eigenvalues to Laplacian

Let $\Omega$ be a bounded subset of $\mathbb R^d$ and let $g\in L^2(\Omega )$. Let $(\lambda_n)_{n\in \mathbb{N}}$ be the eigenvalues of the Laplacian operator $\Delta$, and $(e_n)_n$ the eigenvectors associated to the eigenvalues. There exist a unique $u=(u_t)\in C^0([0,+\infty [,L^2(\Omega ))$ that solves the problem $$\dfrac{\partial u}{\partial t}−\Delta u=0 ,\in D′(]0,+\infty [\times \Omega),\quad u_0=g,\quad u_t\in H^1_0(\Omega )$$ with $u_t=\sum^{+\infty }_{n=1}e^{−λ_nt}(g,e_n) e_n$

My question is how we prove that $$\dfrac{\partial u}{\partial t}−\Delta u=0 ,\in D′(]0,+\infty [\times \Omega) ?$$

i.e. For all $\psi \in C^{\infty}_c(I \times \Omega),$ $$\langle \dfrac{\partial u}{\partial t}-\Delta u ,\psi \rangle_{D',D} = 0$$

Thank's for the help

Let $u_n=e^{-\lambda_n t}(g,e_n)e_n$, so that $u=\sum_n u_n$. Clearly $(\partial/\partial t-\Delta)u_n=0$. Next notice that $\sum_n u_n$ does converge in $\mathcal D'(]0,\infty[\times\Omega)=:\mathcal D'$, as it converges in $L^2(]0,\infty[\times\Omega)$. Let $T=\partial/\partial t-\Delta$. The beauty of distributions is that $T$ (as any linear differential operator with smooth coefficients) is a continuous map $\mathcal D'\to\mathcal D'$, and thus $T(\sum_n u_n)=\sum_n (T u_n)=0$.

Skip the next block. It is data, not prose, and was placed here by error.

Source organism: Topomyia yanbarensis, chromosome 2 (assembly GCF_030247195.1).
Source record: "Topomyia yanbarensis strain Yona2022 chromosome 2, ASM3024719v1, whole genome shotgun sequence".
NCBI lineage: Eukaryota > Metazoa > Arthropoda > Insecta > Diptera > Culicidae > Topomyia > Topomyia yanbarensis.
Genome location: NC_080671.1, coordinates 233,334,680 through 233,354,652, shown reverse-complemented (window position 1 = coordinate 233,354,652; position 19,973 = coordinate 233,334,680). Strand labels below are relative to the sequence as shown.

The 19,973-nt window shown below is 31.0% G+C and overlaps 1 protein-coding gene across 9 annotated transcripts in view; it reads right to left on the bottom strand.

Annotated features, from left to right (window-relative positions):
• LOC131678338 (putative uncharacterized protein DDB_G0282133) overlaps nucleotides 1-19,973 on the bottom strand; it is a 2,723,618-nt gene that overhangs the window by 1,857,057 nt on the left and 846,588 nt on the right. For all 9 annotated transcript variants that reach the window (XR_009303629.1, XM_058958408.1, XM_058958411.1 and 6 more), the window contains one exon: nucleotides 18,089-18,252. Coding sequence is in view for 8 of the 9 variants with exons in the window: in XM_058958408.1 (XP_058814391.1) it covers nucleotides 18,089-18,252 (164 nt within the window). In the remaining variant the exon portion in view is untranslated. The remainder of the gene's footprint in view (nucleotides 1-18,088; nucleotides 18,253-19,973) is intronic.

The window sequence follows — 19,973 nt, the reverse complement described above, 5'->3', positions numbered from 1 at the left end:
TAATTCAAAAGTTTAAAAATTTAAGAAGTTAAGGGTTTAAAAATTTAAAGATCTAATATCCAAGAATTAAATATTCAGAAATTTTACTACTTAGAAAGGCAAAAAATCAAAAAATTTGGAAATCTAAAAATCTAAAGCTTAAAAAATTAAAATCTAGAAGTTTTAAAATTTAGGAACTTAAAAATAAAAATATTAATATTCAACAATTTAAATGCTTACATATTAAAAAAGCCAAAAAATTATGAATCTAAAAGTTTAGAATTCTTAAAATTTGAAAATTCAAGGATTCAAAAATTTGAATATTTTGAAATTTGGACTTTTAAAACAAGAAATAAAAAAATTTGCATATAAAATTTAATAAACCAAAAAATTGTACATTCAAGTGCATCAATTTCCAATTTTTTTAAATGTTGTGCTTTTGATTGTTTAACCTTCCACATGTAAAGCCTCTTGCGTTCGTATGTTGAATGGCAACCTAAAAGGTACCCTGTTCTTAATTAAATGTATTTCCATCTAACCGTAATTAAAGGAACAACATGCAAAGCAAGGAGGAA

PS: Continuity is seen as follows ($S$ denotes the adjoint of $T$, here $S=-\partial/\partial t-\Delta$): if $f_n\to f$ in $\mathcal D'$ then $$\langle Tf_n,\phi\rangle=\langle f_n,S\phi\rangle\to\langle f,S\phi\rangle=\langle Tf,\phi\rangle.$$
• Thank you for the answer. I have two questions please: 1- How you justify that $(\dfrac{\partial}{\partial t} - \Delta)u_n=0$? and this equality is in $\mathcal{D}'$? And my second question is 2- How you justify the continuity? And Linearity to prouve that $T$ is an distribution? The distribution must be defined : $C^{\infty}_c--> \mathbb{C}$ so why you tell that $T:D'-->D'$$? And Thank's for all. May 26 '14 at 21:46 • @varphi for 1:$(\partial/\partial t-\Delta)u_n=(-\lambda_n+\lambda_n)u_n$(supposing$\Delta e_n=-\lambda_n e_n$). For 2:$T$is an operator$\mathcal D'\to\mathcal D'$, not a distribution; its continuity is proven in the answer May 26 '14 at 21:51 • But is an operator$D-->\mathbb{C}$I don't understand why it's an operator$D'-->D'$. May 26 '14 at 21:55 • @varphi:$T=\partial/\partial t-\Delta$May 26 '14 at 21:58 • Sorry, but i dont understand. First, we have$\sum_n u_n$converge in$L^2(]0,+\infty[\times \Omega)$, okay. But how you choising$T$and how we define$T:D' -->D'$? And why we need to define an operator$D'-->D'\$? May 26 '14 at 22:02